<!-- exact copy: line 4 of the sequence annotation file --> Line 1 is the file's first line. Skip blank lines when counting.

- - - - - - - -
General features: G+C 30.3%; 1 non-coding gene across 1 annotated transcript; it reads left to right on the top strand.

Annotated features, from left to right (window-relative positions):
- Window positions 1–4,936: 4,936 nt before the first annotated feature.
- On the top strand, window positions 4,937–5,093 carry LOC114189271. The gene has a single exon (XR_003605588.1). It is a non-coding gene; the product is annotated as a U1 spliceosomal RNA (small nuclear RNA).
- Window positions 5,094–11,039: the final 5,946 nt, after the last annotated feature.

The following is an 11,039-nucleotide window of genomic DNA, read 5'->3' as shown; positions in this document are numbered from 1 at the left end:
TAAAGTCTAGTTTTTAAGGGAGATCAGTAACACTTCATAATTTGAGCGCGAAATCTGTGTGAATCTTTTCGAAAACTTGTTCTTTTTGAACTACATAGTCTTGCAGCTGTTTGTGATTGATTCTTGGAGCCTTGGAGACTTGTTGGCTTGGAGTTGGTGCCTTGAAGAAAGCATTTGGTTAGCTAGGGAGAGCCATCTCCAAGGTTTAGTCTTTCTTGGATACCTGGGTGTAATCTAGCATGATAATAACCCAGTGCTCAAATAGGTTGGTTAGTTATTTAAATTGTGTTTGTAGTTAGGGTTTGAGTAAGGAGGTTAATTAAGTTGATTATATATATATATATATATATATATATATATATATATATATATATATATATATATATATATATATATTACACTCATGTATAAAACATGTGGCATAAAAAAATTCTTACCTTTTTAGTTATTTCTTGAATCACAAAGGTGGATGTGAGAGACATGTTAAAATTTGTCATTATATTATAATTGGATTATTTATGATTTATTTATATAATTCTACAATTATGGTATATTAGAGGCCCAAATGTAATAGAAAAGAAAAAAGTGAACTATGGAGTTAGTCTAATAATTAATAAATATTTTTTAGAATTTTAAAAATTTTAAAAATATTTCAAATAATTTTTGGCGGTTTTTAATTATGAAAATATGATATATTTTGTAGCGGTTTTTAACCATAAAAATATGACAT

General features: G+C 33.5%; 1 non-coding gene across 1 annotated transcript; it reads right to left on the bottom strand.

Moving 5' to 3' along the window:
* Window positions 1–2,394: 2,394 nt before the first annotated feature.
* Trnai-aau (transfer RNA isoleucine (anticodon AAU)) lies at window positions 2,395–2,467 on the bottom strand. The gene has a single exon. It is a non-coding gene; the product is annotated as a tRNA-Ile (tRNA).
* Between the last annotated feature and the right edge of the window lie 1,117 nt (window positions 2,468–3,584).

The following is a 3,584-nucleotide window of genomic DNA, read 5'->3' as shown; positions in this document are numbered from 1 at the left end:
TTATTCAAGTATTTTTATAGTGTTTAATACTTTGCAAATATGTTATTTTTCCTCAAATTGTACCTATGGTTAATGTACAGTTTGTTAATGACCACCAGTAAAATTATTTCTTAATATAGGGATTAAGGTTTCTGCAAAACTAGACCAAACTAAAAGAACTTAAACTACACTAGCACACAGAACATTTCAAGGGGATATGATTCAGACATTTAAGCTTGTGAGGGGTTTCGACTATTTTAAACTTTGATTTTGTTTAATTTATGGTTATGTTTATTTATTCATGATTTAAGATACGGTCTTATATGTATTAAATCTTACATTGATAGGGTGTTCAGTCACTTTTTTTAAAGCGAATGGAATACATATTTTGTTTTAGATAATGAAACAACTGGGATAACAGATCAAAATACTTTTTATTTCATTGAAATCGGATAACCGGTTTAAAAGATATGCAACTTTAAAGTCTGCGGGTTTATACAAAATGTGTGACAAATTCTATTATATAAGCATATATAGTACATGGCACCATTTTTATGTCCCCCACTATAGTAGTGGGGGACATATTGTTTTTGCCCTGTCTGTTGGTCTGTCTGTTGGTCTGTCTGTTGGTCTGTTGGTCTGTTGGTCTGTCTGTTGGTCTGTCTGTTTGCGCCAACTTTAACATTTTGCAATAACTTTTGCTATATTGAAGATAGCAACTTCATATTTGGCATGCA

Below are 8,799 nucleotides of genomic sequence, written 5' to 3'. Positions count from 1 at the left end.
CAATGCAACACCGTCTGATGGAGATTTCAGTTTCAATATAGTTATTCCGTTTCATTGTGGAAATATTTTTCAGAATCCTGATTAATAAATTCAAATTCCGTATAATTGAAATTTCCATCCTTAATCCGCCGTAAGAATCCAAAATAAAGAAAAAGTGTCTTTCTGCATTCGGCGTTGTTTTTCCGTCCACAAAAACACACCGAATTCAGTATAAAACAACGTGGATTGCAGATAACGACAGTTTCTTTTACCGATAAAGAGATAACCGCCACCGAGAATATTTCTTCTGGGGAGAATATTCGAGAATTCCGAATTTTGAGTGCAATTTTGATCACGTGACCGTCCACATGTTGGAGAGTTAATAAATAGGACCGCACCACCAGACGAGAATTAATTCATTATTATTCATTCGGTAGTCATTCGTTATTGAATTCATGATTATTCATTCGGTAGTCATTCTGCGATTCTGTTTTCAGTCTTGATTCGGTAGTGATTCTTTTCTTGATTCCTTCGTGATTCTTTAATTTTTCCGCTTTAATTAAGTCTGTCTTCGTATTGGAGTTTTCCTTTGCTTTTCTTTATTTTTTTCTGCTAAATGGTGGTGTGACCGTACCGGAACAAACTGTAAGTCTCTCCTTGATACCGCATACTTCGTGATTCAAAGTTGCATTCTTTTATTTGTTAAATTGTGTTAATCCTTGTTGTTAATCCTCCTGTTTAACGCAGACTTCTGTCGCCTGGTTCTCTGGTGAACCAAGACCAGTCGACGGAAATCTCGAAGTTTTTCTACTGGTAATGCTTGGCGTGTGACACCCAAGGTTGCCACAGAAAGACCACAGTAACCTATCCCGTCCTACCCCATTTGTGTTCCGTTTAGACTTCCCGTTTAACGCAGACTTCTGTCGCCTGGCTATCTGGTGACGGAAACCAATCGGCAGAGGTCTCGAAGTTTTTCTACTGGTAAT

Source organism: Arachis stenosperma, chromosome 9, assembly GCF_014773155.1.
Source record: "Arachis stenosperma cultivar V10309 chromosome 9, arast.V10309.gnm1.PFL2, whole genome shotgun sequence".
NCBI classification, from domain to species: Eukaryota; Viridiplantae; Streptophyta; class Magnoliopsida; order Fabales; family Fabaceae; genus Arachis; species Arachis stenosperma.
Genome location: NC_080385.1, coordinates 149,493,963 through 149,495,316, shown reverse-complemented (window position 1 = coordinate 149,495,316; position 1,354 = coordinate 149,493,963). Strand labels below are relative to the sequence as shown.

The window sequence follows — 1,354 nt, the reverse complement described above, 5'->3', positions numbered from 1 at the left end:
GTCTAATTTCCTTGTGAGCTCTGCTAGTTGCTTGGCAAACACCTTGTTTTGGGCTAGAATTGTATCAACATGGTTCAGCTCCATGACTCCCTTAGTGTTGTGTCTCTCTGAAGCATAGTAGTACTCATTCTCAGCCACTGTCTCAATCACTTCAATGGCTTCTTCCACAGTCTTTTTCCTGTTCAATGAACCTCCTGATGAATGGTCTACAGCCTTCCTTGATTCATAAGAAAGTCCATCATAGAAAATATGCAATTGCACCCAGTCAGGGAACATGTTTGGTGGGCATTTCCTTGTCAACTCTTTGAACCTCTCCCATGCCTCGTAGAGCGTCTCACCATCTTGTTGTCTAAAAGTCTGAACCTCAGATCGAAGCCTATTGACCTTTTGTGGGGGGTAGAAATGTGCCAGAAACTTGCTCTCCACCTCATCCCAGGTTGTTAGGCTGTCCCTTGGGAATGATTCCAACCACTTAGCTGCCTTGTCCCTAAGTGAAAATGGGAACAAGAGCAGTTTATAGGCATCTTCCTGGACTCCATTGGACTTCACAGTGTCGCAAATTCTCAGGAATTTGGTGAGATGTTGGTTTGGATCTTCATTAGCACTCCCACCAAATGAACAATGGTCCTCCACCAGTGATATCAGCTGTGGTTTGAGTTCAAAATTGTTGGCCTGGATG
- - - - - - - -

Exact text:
- On the top strand, window positions 4,937–5,093 carry LOC114189271. The gene has a single exon (XR_003605588.1). It is a non-coding gene; the product is annotated as a U1 spliceosomal RNA (small nuclear RNA).